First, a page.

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Three Pilot Projects Receive Grants to Improve Online Security and Privacy

For Immediate Release: September 17, 2014

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Contact: Jennifer Huergo
301-975-6343

The U.S. Department of Commerce's National Institute of Standards and Technology (NIST) today announced nearly $3 million in grants that will support projects for online identity protection to improve privacy, security and convenience. The three recipients of the National Strategy for Trusted Identities in Cyberspace (NSTIC) grants will pilot solutions that make it easier to use mobile devices instead of passwords for online authentication, minimize loss from fraud and improve access to state services.

This is the third round of grants awarded through NSTIC, which was launched by the Obama administration in 2011 and is managed by NIST. The initiative supports collaboration between the private sector, advocacy groups and public-sector agencies to encourage the adoption of secure, efficient, easy-to-use and interoperable identity credentials to access online services in a way that promotes confidence, privacy, choice and innovation.

“The Commerce Department is committed to protecting a free and open Internet, while also working with the private sector to ensure consumers’ security and privacy,” said U.S. Deputy Secretary of Commerce Bruce Andrews. “The grants announced will help spur development of new initiatives that aim to protect people and businesses from online identity theft and fraud.”

The NSTIC pilots have made progress both in advancing the strategy and fostering collaborations that would not otherwise have happened. One consortium of firms that are normally rivals wrote in its proposal, “Even if individual vendors in the identity space could develop a framework, it would be very difficult to get buy-in from other vendors who are competitors. With the recognition and funding from NSTIC, the pilot activities gain the vendor neutrality, visibility and credibility needed to get the various identity vendors to work together to develop a common framework that they can adopt.”

“The pilots take the vision and principles embodied in NSTIC and translate them into real solutions,” said NIST's Jeremy Grant, senior executive advisor for identity management and head of the NSTIC National Program Office. “At a time when concerns about data breaches and identity theft are growing, these new NSTIC pilots can play an important role in fostering a marketplace of online identity solutions.”

The pilots will also inform the work of the Identity Ecosystem Steering Group (IDESG), a private sector-led organization created to help coordinate development of standards that enable more secure, user-friendly ways to give individuals and organizations confidence in their online interactions.

The grantees announced today are:

GSMA (Atlanta, Ga.: $821,948)
GSMA has partnered with America’s four major mobile network operators to pilot a common approach—interoperable across all four operators—that will enable consumers and businesses to use mobile devices for secure, privacy-enhancing identity and access management. GSMA’s global Mobile Connect Initiative is the foundation for the pilot; the initiative will be augmented in the United States to align with NSTIC. By allowing any organization to easily accept identity solutions from any of the four operators, the solution would reduce a significant barrier to online service providers accepting mobile-based credentials. GSMA also will tackle user interface, user experience, security and privacy challenges, with a focus on creating an easy-to-use solution for consumers.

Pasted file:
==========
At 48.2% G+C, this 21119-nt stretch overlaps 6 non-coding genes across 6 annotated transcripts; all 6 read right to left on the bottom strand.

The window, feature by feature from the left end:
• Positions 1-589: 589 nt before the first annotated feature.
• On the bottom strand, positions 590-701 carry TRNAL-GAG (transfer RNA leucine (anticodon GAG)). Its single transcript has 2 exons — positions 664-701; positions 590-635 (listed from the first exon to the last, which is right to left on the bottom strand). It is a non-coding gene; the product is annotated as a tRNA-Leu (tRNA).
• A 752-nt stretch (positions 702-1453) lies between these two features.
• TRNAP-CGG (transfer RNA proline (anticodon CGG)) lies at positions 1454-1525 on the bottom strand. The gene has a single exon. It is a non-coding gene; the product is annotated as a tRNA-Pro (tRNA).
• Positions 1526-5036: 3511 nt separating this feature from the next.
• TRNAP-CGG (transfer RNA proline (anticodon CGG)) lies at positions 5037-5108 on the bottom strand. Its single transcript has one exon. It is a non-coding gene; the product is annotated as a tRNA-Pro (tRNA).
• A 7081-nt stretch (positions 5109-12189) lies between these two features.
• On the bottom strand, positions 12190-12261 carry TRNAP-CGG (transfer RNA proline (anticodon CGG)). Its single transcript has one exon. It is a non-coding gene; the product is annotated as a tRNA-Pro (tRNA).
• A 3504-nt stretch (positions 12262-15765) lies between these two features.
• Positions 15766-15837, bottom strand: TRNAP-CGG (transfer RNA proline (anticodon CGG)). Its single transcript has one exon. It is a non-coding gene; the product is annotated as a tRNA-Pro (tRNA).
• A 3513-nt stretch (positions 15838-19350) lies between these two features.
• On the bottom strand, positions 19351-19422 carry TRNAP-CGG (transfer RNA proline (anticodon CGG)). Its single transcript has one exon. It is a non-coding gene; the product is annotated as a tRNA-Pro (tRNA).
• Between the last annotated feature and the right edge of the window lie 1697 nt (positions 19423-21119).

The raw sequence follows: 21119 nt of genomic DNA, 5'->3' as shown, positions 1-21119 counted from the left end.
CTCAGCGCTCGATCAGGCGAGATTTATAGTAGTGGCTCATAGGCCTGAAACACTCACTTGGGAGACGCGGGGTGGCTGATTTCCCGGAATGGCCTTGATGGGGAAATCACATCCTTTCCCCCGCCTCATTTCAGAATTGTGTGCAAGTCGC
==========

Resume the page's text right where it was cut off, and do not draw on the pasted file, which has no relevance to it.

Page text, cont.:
Confyrm (San Francisco, Calif.: $1,235,376)
The Confyrm pilot will demonstrate ways to minimize loss when criminals create fake accounts or take over online accounts. A key barrier to federated identity (in which the identity provider of your choice “vouches” for you at other sites) is the concern that accounts used in identity solutions may not be legitimate, or in the control of their rightful owner. Account compromises and the subsequent misuse of identity result in destruction of personal information, damage to individual reputations and financial loss. Confyrm will demonstrate how a “shared signals” model can mitigate the impact of account takeovers and fake accounts through early fraud detection and notification, with special emphasis on consumer privacy. Aligning with the NSTIC guiding principles, this solution enables individuals and organizations to experience improved trust and confidence in identities online. Pilot partners include a major Internet email provider, a major mobile operator and multiple e-commerce sites.

MorphoTrust USA (Billerica, Mass. $736,185)
MorphoTrust, in partnership with the North Carolina Departments of Transportation (DOT) and Health and Human Services (DHHS), will demonstrate how existing state-issued credentials such as driver’s licenses can be extended into the online world to enable new types of online citizen services. The pilot will leverage North Carolina’s state driver’s license solution to create a digital credential for those applying for the North Carolina (DHHS) Food and Nutrition Services (FNS) Program online. This solution will eliminate the need for people to appear in person to apply for FNS benefits, reducing costs to the state while providing applicants with faster, easier access to benefits.

As a non-regulatory agency of the U.S. Department of Commerce, NIST promotes U.S. innovation and industrial competitiveness by advancing measurement science, standards and technology in ways that enhance economic security and improve our quality of life. To learn more about NIST, visit www.nist.gov.